When asked what happens when a future family desperately wants a Silver Alert or an AMBER Alert, but their loved one doesn’t fit the criteria, how will Troopers decide who deserves an exception?

Barlow said, “I think that we will have to make that decision on a case by case basis.”

While the family still has questions about how an earlier Silver Alert could have affected the outcome of the case, Barlow says he’s confident his agency did everything it could.

“It was a comprehensive investigation, it was thorough, there was a lot going on, and basically, what would have been accomplished by the Silver Alert, was being accomplished,” said Barlow.

While Barlow says there are no immediate plans to review department policies as a result of this case, the Aumavae family suggested the following changes in an email to Department of Public Safety Commissioner Walt Monegan:

  1. A smoother and prompt process/protocols when a missing persons case is reported. In our case, we did not get a face to face visit from officials until a week out. The first 48hrs are crucial. When a report is filed, an official should meet with family, gather more information, and inform them of the process so they are prepared to appoint a point of contact and understand what to expect. 
  2. A possible partnership with a local non profit or an internal Dept that can further assist families with resources to conduct search parties or handle missing persons case. Our family created a FB group, conducted our own search parties, asked for donations. We were blessed to gain support from our community. If the department is unable to assist families in search parties, it would be beneficial to have an appointee to educate families on how to conduct a search party.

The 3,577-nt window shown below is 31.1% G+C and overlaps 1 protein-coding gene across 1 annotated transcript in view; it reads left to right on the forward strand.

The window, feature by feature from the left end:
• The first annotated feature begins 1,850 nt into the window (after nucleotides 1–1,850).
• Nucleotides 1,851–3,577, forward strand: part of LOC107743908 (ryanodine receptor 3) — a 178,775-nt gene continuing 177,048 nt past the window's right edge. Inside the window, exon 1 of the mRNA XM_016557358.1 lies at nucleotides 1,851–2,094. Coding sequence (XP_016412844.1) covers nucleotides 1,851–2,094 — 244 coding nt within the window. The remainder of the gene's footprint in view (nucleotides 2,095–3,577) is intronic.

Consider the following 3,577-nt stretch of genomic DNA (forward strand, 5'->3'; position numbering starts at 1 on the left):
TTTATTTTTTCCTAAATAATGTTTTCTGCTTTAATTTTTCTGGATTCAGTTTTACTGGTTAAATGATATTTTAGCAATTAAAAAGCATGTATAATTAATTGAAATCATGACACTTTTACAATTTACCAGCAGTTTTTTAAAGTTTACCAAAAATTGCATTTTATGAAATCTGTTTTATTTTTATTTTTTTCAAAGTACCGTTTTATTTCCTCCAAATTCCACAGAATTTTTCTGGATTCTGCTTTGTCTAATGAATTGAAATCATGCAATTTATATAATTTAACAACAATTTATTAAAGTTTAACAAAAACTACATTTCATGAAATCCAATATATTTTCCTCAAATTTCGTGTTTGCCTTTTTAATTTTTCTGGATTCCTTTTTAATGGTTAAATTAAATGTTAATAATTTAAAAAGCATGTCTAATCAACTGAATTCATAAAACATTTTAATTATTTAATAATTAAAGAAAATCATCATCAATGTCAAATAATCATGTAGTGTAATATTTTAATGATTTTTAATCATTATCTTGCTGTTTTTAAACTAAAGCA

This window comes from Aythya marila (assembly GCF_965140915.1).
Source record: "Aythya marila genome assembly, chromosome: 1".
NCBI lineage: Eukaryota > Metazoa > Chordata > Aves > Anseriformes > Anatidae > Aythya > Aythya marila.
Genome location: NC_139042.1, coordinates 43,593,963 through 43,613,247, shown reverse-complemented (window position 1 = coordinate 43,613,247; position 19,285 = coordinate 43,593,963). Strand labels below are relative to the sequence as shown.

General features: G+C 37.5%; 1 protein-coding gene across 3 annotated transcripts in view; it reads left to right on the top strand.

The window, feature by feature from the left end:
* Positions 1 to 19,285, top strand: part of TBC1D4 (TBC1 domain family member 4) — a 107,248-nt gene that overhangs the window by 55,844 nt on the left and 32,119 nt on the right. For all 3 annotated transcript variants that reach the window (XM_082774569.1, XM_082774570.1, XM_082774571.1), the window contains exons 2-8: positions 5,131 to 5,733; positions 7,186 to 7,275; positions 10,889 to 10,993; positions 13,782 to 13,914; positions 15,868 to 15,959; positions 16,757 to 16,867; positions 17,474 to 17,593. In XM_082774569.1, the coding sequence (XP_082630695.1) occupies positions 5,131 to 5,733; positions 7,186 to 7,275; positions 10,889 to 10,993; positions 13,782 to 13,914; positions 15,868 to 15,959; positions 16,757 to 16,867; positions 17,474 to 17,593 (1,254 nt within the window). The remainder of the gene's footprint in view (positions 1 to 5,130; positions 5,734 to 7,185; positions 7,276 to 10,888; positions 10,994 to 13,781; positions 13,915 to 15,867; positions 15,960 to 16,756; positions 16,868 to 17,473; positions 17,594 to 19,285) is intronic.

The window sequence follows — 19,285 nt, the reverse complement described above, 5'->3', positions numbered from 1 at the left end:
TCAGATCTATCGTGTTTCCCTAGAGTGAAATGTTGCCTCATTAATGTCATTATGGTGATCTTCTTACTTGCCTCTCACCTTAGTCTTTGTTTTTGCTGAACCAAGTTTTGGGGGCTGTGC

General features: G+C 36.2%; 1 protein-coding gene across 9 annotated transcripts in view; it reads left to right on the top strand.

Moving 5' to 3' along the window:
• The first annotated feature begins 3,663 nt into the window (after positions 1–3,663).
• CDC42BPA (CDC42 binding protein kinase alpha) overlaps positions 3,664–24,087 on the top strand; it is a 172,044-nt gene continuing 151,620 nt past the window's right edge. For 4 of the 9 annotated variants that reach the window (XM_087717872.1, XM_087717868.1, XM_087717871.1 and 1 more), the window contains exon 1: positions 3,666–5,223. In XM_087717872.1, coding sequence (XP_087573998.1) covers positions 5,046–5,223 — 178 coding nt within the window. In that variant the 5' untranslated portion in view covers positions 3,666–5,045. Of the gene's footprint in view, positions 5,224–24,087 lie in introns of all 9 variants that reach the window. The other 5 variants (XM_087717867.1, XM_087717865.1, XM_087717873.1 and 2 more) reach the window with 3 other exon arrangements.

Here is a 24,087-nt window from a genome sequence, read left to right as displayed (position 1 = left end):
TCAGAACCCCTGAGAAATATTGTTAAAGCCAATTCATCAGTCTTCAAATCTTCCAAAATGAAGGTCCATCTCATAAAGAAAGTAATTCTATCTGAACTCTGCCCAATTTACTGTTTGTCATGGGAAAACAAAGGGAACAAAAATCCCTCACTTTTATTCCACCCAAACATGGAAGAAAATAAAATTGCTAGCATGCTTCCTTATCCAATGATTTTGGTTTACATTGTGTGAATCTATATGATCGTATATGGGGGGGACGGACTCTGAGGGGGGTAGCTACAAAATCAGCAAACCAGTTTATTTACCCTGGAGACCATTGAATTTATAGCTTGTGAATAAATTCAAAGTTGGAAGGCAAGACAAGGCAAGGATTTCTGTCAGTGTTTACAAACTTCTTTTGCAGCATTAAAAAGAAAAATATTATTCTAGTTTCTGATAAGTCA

3. More trust at the captain level to approve items like Silver Alert, Nixel, and Search and Rescue Team. The process of going to the top delays the process of finding a loved one. 
  4. When families are denied these items, it would be helpful to have a consistent answer that is reflective of the policies in place. We had a search and rescue team from Texas, as well as others, willing to come out and assist us but needed approval from AST. It was denied. There needs to be more of a care process when families are being denied help to find their loved ones.. If there is lack of resources and funding within the Dept, wouldn't it be helpful to utilize outside resources? 
  5. Each state that has a Silver Alert program creates their criteria. According to the State of Alaska, our brother met them. It's unfortunate that it was denied and then granted 5 days later. Then a press conference was held to explain the reasoning without family knowledge. The Silver Alert program criteria should be reviewed and more defined. We would like more education on better implementing this program and cases that involve mental health individuals within the department. 

You can watch the full interview with AST Major Bryan Barlow below.

Editor’s note: A sentence was removed from the Aumavae family’s email to Commissioner Monegan for accuracy.